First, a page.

Warspite - a follow on series to Ark Royal

  • Posted on: 9 December 2016
  • By: Lore

Warspite Book CoverThe war with the aliens that was the backbone of the Ark Royal series is over and it's now time to deal with the aftermath. Humanity knows it is not alone in the universe and only a fraction of Earth's infrastructure and space navies remain intact. Heavy losses were suffered by many nations and the balance of power is changing. It is within this turbulent time of rebuilding that Warspite, the first of a new class of heavy cruiser produced by the Royal Navy, is created from a combination of alien and human technology. The series begins by following Captain Naiser on Warspite's maiden voyage and it is composed of all new characters that are basically the next generation after the main characters from the Ark Royal series.

The first series was carried by its story arc and the desperation faced by humanity as the alien fleet tore through humanity's best ships. With that backdrop now absent many of the situations presented in the first book of this series feel artificial and manufactured. As an example, Warspite should be capable of traversing alien-grade tramlines but there wasn't enough time to test that capability prior to her initial deployment.  Her first mission requires her to use such a tramline and things don't go well. Without an interstellar war as a driving force for such reckless action the reasons just are not very convincing and this make the tension feel artificial. To be fair, some of the scenarios encountered by Warspite and her Captain are complex and some tough calls have to be made, but that just isn't enough to carry book one.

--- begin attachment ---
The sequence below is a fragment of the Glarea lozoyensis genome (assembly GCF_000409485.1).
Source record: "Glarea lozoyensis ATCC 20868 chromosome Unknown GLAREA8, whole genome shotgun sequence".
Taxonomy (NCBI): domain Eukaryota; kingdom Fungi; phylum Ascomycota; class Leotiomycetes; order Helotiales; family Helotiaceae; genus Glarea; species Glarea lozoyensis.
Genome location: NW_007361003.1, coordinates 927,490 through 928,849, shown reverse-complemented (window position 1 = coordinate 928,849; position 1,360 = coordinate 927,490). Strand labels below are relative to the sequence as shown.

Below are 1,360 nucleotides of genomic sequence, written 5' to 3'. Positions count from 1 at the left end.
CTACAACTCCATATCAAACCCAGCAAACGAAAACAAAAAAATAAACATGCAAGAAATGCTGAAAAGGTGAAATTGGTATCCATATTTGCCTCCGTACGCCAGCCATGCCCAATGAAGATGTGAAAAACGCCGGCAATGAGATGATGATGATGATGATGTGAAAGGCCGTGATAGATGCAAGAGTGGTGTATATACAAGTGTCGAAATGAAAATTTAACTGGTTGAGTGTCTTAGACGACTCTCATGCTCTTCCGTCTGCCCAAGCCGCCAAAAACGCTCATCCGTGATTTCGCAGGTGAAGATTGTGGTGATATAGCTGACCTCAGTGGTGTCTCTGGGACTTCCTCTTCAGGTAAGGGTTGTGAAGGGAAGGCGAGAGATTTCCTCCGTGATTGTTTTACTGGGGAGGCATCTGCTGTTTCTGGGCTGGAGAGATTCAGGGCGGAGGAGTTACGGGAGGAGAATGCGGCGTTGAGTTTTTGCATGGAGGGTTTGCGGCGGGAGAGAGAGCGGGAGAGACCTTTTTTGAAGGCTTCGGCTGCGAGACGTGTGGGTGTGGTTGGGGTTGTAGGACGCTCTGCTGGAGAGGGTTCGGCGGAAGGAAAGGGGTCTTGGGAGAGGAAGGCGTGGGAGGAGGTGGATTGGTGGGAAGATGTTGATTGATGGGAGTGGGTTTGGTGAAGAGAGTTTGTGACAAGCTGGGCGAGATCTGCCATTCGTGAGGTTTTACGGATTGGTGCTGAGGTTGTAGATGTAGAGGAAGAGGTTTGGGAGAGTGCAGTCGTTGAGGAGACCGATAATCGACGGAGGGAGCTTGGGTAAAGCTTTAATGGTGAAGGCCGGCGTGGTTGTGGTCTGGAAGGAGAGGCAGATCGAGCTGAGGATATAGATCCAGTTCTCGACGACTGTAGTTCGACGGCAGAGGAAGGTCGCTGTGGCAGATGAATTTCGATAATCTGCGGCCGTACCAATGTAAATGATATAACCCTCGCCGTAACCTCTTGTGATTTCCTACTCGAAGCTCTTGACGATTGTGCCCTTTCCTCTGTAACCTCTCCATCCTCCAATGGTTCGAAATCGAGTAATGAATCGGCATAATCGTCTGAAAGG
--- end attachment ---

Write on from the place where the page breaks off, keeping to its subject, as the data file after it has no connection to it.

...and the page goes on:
Book two, A Savage War of Peace, is a completely different beast as it focuses on how humanity is handling interactions with a newly discovered alien species, the Vesy. This species is not technologically advanced so it makes one think of Star Trek's Prime Directive which always touted a policy of non-interference with alien cultures that were not capable of space travel. Of course that policy was violated often throughout the many different Star Trek series but those violations have nothing on this book. This one is filled with human beings doing their best to screw over the primitive alien culture and use it for their own interests. Where's the Prime Directive when you need it?

Things go from bad to worse for the crew of Warspite and the Royal Navy as many different human factions vie for influence on the planet of Vesy. Despite being the most modern ship in orbit, Warspite is overwhelmed when multiple earth governments and special interest groups arrive at Vesy and ignore all attempts to contain human interaction with the natives. A combination of weapons trading and religious preaching are enough to ignite the powder keg on the surface and put Captain Naiser in a no win situation. When it is all said and done this book is only slightly more interesting than the last one and it is all about human politics playing out on an alien world.

The series concludes with A Small Colonial War which focuses on the conflict between India and the UK. India sees an opportunity to be recognized as a "Great Power" and takes control of Vesy and another nearby system that is inhabited by the UK. This act of war puts the UK, and the Royal Space Navy, in a tough spot as the only way it can fight back is to pull its fleet from the border that protects human space from the tadpoles (the aggressive aliens from the Ark Royal series.)  Exposing the border could have dire consequences but the UK can't afford to let India steal a planetary system from them without a fight. Warspite is assigned to the fleet that is sent out to confront the Indians and once again Captain Naiser plays a central role in the story.

Overall the Warspite series is just not as good as the Ark Royal series simply because human in-fighting is just not as compelling as potential human extinction due to an alien invasion. Each book in the series is a little bit better than the one before it but character development is not a strength of Christopher G. Nuttall and this time the story arc doesn't make up for it. If you enjoyed the Ark Royal series then you can consider giving this a go but certainly don't start here. At the end of the last book the story begins to tease the premise for the next series, Vanguard.

Ralph Lister narrates both series for the audiobooks and his British accent remains a good fit for the material.